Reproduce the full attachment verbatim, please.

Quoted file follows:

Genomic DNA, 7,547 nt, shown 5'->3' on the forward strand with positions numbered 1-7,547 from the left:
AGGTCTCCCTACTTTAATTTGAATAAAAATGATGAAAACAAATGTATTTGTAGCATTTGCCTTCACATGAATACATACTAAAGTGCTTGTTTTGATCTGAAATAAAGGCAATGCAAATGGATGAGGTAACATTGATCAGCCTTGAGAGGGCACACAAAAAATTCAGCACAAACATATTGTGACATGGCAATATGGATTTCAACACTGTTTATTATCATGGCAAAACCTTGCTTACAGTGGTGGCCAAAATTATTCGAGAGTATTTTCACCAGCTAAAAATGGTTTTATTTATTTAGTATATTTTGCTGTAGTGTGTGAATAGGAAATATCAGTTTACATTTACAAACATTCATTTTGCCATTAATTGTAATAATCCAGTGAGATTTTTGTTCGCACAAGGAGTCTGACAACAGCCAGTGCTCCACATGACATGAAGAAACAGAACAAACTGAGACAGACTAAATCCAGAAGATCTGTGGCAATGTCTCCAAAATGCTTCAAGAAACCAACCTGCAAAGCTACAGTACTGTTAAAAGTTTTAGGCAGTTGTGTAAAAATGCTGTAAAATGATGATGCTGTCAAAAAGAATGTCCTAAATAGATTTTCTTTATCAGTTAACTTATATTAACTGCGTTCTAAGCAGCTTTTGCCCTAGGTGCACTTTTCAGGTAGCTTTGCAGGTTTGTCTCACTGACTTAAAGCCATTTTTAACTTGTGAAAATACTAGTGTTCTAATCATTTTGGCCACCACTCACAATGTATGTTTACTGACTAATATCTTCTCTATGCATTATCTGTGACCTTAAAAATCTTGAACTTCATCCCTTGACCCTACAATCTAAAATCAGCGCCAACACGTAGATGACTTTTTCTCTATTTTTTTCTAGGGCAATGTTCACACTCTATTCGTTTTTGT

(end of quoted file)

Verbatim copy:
Genomic DNA, 7,547 nt, shown 5'->3' on the forward strand with positions numbered 1-7,547 from the left:
AGGTCTCCCTACTTTAATTTGAATAAAAATGATGAAAACAAATGTATTTGTAGCATTTGCCTTCACATGAATACATACTAAAGTGCTTGTTTTGATCTGAAATAAAGGCAATGCAAATGGATGAGGTAACATTGATCAGCCTTGAGAGGGCACACAAAAAATTCAGCACAAACATATTGTGACATGGCAATATGGATTTCAACACTGTTTATTATCATGGCAAAACCTTGCTTACAGTGGTGGCCAAAATTATTCGAGAGTATTTTCACCAGCTAAAAATGGTTTTATTTATTTAGTATATTTTGCTGTAGTGTGTGAATAGGAAATATCAGTTTACATTTACAAACATTCATTTTGCCATTAATTGTAATAATCCAGTGAGATTTTTGTTCGCACAAGGAGTCTGACAACAGCCAGTGCTCCACATGACATGAAGAAACAGAACAAACTGAGACAGACTAAATCCAGAAGATCTGTGGCAATGTCTCCAAAATGCTTCAAGAAACCAACCTGCAAAGCTACAGTACTGTTAAAAGTTTTAGGCAGTTGTGTAAAAATGCTGTAAAATGATGATGCTGTCAAAAAGAATGTCCTAAATAGATTTTCTTTATCAGTTAACTTATATTAACTGCGTTCTAAGCAGCTTTTGCCCTAGGTGCACTTTTCAGGTAGCTTTGCAGGTTTGTCTCACTGACTTAAAGCCATTTTTAACTTGTGAAAATACTAGTGTTCTAATCATTTTGGCCACCACTCACAATGTATGTTTACTGACTAATATCTTCTCTATGCATTATCTGTGACCTTAAAAATCTTGAACTTCATCCCTTGACCCTACAATCTAAAATCAGCGCCAACACGTAGATGACTTTTTCTCTATTTTTTTCTAGGGCAATGTTCACACTCTATTCGTTTTTGT